Every countryside home needs a riverside rotenburo, but will it be the tub of dreams?

It’s been over a year since we purchased a super-cheap house in the Japanese countryside for just US$9,100, and in that time everyone on our team has been coming up with great ideas to improve the run-down two-storey building.

For our reporter Masanuki Sunakoma, the place just wouldn’t be complete without an outdoor bath, and when he floated the idea with us, we all immediately agreed, imagining ourselves unwinding with sunset skinny dips, sake in hand.

▼ Masanuki brings a bagful of ideas to the SoraHouse.

Like the rest of us, Masanuki is on a tight budget, so he had to get creative with his bath plans. Currently, the house has no running water or electricity, but the plot of land the house sits on does have its own river, so Masanuki headed down there to get started on the outdoor bath, or “rotenburo” as they’re called in Japan.

Before he got to work, Masanuki decided to energise himself with a spot of takigyo, or Japanese waterfall meditation, which he’d tried at a temple a couple of years ago.

Masanuki was clearly out of practice wth it, struggling to catch his breath under the cold water.

Masanuki was now freezing and in need of a hot bath, so he made his way out of the waterfall and over to the pile of items he’d brought with him.

Masanuki had a budget of 10,000 yen (US$69.87) to spend on his bath project, and when we followed him over to his collection of goods, we found he’d spent the money on a bucket, a portable gas stove, a used pot, and a whole heap of gas cannisters.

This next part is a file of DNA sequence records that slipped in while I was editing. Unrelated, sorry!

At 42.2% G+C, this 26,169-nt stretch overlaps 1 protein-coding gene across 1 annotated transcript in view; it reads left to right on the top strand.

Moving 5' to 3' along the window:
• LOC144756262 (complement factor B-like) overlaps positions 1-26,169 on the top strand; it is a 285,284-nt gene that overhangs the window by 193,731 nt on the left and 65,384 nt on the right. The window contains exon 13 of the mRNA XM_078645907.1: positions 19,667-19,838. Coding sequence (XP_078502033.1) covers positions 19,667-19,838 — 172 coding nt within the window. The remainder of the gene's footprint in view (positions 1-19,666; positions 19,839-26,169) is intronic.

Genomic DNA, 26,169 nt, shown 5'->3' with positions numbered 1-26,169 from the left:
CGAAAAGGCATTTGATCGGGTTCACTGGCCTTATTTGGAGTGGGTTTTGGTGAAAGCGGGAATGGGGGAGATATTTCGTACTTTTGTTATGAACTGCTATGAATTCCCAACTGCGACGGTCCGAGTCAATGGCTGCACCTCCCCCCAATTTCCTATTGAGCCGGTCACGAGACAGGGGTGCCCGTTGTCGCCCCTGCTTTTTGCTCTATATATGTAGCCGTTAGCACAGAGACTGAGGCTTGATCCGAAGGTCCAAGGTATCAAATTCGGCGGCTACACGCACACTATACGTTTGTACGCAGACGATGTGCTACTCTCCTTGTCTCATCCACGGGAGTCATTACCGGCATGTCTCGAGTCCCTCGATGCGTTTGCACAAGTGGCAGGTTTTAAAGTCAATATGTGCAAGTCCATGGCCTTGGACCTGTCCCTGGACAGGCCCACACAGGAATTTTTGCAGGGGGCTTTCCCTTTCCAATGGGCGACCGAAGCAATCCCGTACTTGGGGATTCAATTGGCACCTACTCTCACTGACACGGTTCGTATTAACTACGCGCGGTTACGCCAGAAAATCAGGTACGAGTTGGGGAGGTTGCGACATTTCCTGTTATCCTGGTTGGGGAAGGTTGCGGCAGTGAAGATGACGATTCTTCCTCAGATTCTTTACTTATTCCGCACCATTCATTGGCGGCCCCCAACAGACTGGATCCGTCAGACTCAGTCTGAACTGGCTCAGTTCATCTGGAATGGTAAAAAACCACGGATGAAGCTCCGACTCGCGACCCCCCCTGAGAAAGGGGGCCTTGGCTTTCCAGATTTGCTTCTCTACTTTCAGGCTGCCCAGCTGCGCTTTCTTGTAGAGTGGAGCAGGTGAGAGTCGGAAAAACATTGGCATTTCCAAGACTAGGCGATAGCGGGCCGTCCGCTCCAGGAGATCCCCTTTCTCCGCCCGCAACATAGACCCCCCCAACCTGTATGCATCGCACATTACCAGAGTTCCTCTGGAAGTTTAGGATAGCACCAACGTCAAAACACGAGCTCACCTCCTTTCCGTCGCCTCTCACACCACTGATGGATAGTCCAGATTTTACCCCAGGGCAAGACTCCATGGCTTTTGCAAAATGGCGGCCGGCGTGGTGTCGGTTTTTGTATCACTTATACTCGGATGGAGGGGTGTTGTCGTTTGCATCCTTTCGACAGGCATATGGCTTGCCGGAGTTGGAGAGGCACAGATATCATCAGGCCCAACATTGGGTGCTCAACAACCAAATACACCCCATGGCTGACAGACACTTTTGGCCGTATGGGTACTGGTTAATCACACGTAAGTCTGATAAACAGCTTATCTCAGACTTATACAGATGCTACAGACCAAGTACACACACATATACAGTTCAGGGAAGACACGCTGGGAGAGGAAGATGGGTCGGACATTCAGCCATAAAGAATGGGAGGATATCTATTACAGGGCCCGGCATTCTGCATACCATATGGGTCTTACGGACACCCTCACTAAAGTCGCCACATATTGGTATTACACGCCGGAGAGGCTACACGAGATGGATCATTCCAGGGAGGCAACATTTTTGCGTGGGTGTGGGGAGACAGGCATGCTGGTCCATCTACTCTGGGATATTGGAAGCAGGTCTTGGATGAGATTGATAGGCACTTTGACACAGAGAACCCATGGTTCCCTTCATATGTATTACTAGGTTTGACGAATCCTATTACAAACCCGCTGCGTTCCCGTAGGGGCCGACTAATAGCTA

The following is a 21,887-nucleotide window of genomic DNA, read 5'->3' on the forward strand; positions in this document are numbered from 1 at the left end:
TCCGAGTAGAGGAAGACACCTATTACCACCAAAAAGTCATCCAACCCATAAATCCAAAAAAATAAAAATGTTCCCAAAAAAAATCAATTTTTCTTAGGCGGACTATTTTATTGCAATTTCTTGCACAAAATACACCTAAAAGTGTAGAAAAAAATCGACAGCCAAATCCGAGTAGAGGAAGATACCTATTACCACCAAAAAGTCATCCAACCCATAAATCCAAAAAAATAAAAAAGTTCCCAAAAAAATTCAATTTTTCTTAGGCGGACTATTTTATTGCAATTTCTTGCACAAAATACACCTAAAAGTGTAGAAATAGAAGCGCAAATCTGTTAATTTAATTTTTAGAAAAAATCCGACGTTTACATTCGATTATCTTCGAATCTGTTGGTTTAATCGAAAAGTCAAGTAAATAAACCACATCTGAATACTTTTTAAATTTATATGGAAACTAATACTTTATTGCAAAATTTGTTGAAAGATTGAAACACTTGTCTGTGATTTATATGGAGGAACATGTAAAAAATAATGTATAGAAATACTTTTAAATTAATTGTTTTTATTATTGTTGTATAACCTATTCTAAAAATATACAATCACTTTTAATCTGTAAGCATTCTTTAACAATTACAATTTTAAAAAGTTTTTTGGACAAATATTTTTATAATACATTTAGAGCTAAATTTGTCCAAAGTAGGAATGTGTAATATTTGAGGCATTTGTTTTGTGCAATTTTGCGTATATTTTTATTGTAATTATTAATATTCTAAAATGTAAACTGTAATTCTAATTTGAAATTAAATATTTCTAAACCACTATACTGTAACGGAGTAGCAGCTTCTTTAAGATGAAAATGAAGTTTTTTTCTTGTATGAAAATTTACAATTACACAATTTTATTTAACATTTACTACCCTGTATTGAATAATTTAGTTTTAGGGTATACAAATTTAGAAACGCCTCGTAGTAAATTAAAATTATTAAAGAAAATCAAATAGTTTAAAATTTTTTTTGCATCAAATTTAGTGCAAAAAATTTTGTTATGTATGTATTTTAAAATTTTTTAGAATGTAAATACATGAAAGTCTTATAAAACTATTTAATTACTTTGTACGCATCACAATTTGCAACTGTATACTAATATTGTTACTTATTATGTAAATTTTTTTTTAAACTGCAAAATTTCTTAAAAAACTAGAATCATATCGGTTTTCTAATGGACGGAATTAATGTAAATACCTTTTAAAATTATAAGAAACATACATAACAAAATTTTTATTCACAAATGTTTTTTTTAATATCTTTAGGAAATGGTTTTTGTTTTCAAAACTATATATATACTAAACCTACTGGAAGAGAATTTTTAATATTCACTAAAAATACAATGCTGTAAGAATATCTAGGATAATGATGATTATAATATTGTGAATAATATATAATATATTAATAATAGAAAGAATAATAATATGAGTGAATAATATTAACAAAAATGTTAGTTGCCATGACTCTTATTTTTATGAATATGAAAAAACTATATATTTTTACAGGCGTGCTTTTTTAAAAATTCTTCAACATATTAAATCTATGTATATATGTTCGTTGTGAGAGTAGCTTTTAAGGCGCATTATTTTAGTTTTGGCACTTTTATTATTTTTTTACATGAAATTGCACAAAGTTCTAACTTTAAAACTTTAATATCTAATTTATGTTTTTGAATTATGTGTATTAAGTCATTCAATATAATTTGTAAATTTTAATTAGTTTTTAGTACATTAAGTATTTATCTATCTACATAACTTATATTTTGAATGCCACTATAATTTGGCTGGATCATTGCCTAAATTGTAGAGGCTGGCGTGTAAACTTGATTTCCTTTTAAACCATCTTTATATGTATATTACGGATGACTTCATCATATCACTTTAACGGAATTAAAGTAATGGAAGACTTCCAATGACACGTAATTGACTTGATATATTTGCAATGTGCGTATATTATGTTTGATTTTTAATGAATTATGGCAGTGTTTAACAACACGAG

As we were just about to ask Masanuki where the bath component of the bath actually was, he hushed us with a finger, and produced…the lowest-rated portable bathtub from Amazon Japan!

As loyal readers will know, Masanuki purchased this portable bathtub earlier this year, taking it for a trial dip in the middle of the office. He’s been looking at it stashed away next to his desk ever since, wondering what it would be like to take it for an outdoor dip, and now he was keen to find out if it really would be as relaxing and as blissful as he imagined.

After putting it together, Masanuki sat the tub by the river and began to fill it with water, using the blue bucket he’d brought with him.

The more he filled it with water, the bigger the shoe got, until it was finally at the perfect level for a soak.

Masanuki stepped into the shoe and closed his eyes, ready for waves of relaxation to wash over him.

▼ “Gaaaahhh!”

▼ “Too…cold!”

Rotenburo are generally meant to be hot not cold, so Masanuki hopped out to light his gas stove and heat up a pot of river water.

Masanuki figured he might be on to a good thing here — if he could just add a little bit of hot water to take the chill out of the water in his shoe, this might actually turn out to be an enjoyable soak in nature.

He added some boiling hot water to the mix, and blended it with a little more river water to avoid burning his buttocks…

▼…here goes!

▼ Slipping gingerly into the shoe, Masanuki felt that this was definitely the right fit.

▼ In fact, it was perfect!

Surrounded by mountains, trees, and the sound of the nearby waterfall, this was a lush riverside location people would spend good money to enjoy. Masanuki leant back and felt like he was in heaven.

We’d initially scoffed at the sight of Masanuki’s shoe-shaped portable bathtub, but now look who’s laughing.

We should never have doubted him, and because he’s a nice guy, Masanuki says we can borrow his shoe-shaped bathtub anytime we need a riverside break from the renovations.

Judging by all the weed clearing, scrap selling, and ghost hunting we still have to do, we’re guessing we’ll be making good use of the portable bathtub in the coming months. Thanks, Masanuki!

Photos ©SoraNews24
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